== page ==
I was provided with an advance reader copy by the publisher in exchange for an honest review. Any and all opinions expressed in this review are mine alone. I received no financial incentives to review this book.
Series: Plum Orchard #1
Published by Harlequin MIRA on May 1, 2014
Genres: Contemporary Romance
Source: the publisher
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Notorious mean girl Dixie Davis is back in town and it's payback time. Literally. Dixie is flat broke and her best-make that only-friend, Landon, is throwing her a lifeline from the Great Beyond. Dixie stands to inherit his business…if she meets a few conditions:
She's got to live in Landon's mansion.
With her gorgeous ex-fiancé, Caine Donovan.
Who could also inherit the business.
Which is a phone sex empire.
Landon's will lays it out: whoever gets the most new clients becomes the owner of Call Girls. Dixie has always been in it to win it, especially when it comes to Caine, who's made it clear he's not going down easy. (Oh, mercy.) Can Dixie really talk dirty and prove that she's cleaned up her act? Game on!
Plum Orchard, Georgia, is about to get even juicier…
I wasn’t entirely certain how I was going to enjoy Talk Dirty to Me. With it being a straight contemporary romance, I was a little unsure as to how the whole phone sex line business would be handled. That, and I hadn’t read the prequel novella, Talk This Way, so I probably missed out on a bit of the set-up behind it.
Luckily, my concerns were invalid. Talk Dirty to Me is a funny, irreverent, charming and emotional tale, about facing your past and getting second chances.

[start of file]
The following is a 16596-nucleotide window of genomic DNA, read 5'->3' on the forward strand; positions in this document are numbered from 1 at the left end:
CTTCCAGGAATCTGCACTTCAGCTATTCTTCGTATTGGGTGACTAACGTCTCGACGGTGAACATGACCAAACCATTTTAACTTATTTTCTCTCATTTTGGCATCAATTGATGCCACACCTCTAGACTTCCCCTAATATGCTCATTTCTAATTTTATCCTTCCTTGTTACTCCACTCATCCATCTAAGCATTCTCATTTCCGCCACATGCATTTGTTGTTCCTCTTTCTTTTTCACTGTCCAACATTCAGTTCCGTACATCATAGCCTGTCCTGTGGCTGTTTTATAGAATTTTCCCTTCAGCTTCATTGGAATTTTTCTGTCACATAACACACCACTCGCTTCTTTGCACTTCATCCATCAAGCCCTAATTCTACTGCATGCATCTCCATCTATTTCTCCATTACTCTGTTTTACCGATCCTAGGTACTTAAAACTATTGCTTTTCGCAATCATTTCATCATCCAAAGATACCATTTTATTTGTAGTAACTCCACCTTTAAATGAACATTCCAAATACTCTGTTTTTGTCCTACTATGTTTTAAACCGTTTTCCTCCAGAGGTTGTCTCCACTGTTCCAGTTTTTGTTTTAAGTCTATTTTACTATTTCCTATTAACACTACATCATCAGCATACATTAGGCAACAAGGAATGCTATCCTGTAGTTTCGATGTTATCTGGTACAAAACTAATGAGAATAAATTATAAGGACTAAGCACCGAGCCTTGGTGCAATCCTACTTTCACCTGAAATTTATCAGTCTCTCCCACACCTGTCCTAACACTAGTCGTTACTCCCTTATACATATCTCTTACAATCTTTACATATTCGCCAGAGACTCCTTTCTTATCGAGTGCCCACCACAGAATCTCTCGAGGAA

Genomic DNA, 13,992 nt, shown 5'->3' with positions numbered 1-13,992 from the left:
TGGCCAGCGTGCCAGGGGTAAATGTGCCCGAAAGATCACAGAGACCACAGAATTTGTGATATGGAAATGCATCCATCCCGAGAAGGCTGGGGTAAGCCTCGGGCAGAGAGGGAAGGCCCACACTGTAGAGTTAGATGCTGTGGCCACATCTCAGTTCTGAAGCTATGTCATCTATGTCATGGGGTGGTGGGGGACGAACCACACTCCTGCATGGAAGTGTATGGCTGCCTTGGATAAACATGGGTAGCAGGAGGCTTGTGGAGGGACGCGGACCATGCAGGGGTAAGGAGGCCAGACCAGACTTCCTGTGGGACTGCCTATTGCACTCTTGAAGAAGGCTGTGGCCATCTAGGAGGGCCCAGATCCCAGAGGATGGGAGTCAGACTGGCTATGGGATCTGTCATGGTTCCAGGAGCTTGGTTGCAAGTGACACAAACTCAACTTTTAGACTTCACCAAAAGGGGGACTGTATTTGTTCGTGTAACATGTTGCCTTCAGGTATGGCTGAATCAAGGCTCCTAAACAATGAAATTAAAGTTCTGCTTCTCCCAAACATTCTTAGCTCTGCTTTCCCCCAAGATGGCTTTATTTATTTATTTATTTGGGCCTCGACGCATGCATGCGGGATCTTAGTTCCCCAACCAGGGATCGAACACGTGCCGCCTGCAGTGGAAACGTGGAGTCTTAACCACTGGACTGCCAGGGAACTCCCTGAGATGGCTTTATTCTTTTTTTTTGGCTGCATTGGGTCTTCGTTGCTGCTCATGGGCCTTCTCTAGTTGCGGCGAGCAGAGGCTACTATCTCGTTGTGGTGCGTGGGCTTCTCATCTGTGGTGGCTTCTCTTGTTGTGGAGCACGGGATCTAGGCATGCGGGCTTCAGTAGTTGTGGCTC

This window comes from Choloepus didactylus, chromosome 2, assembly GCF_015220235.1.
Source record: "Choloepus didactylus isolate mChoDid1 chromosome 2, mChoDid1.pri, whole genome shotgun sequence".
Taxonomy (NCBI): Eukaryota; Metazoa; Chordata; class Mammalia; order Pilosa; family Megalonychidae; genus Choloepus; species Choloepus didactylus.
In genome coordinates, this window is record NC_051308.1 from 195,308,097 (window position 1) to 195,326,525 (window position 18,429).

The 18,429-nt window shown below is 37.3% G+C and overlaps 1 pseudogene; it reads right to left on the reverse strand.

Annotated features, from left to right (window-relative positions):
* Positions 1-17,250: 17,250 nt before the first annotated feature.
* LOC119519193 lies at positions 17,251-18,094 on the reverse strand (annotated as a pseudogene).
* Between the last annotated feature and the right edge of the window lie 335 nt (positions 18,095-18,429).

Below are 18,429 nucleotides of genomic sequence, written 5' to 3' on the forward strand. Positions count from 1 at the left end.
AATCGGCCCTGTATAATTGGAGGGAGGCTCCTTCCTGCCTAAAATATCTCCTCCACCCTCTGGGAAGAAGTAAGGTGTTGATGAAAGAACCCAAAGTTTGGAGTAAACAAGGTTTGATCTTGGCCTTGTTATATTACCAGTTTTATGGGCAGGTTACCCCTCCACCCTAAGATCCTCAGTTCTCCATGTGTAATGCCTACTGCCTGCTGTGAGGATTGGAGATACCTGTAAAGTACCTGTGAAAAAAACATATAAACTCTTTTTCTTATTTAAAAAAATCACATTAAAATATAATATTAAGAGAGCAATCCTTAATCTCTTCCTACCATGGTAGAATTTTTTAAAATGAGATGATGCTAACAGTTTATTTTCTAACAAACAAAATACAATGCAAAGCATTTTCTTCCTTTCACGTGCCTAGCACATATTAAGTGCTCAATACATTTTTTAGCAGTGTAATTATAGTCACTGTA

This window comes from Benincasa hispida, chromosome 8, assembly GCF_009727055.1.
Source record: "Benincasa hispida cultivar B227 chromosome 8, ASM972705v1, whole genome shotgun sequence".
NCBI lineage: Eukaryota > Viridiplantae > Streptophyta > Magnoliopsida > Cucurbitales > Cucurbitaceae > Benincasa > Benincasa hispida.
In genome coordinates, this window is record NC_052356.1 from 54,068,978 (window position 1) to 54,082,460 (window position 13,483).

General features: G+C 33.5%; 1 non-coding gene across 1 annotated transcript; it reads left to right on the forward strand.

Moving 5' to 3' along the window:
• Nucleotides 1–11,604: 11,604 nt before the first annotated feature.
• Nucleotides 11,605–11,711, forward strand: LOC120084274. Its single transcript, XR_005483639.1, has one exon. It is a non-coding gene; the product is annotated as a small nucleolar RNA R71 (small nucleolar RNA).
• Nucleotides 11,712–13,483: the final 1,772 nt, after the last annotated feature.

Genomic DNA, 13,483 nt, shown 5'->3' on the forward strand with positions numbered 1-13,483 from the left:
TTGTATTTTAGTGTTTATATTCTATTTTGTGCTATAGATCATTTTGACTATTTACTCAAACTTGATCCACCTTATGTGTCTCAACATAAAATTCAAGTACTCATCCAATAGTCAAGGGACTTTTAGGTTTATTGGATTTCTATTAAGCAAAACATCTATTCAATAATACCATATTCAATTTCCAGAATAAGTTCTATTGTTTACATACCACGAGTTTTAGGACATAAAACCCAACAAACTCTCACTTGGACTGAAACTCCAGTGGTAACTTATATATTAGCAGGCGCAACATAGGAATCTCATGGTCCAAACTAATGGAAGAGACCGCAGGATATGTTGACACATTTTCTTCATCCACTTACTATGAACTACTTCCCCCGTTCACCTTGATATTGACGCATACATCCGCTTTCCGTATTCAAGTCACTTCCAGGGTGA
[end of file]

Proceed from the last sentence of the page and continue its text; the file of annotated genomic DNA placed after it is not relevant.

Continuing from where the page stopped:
So, here are my thoughts on Talk Dirty to Me:
Dixie Davis, now isn’t she an interesting character! I loved that she owns up to her past as a bitch-on-wheels, and that she wants to make amends by living a better life. The best part about her, though, is that she hasn’t suddenly become a doormat and forgotten how to stand up for herself. I think it wouldn’t have been a very authentic or realistic progression of her character, so thank you, Ms Cassidy for not making her like that. She’s smart, funny and determined to create a better life for herself, even in the face of the town’s disbelief.
Caine has that brooding “you done me wrong, woman” vibe about him at the start, and there are moments where I got a little tired of his judgement of Dixie. However, I am very pleased to say that he redeemed himself for me in the latter part of the book, and I really grew to enjoy him as a character and as a worthy hero for Dixie. His penchant for voice impersonations is pretty funny too – I often found myself hearing his lines in the voices of the people he was imitating.
The chemistry between these two is incendiary – they have that whole competitive edge to every interaction, always trying to be the one with the last laugh. It’s as plain as the nose on your face that these two are H O T together, but with all that has passed between them and that threatens to derail their relationship now, how they work their way back together is interestingly and wonderfully done.
Now I’ve told you what I loved about Dixie and Caine, the hero and heroine, I have to say I love how the character of Landon was portrayed and woven into the story. Even though he is no longer of this earth, his role in their romance is integral and doesn’t detract from it.
I love small-town romance, so this was one of the things that attracted me to the story. The double-sided way of life – great pride and community spirit, co-existing with a narrow-minded view of change and non-standard behaviour – made for a very interesting little town full of colourful characters. I loved the friendship that began to blossom between Dixie and Em. Landon’s assistant, Sanjeev was an absolute crack-up, and that Louella Palmer deserved a swift kick in the bum – big-time bitch right there.
Luckily for me, I have the next couple of books in the series set for review, so I can’t wait to revisit the town of Plum Orchard and the antics of the people who live there. Em’s story should be awesome, if this is anything to go by.